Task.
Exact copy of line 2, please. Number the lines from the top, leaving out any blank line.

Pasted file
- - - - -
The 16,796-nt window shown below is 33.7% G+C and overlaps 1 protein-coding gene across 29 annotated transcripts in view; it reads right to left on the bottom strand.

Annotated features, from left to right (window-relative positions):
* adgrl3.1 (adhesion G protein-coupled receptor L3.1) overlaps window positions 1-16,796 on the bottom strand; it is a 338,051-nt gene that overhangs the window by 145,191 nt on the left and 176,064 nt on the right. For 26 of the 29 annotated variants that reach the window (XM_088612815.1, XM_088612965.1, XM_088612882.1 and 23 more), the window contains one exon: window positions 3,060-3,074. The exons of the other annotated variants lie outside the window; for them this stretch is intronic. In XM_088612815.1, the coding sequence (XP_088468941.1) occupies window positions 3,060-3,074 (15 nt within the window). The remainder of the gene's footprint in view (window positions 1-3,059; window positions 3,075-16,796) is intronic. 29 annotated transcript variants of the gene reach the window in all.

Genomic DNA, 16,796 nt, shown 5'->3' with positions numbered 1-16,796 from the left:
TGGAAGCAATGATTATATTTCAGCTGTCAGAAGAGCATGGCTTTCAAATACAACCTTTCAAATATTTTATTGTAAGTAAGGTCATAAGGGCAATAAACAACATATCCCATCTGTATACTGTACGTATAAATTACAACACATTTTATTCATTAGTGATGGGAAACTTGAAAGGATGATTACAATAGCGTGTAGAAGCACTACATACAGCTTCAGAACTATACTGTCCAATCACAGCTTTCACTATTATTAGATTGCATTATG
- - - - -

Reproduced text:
Annotated features, from left to right (window-relative positions):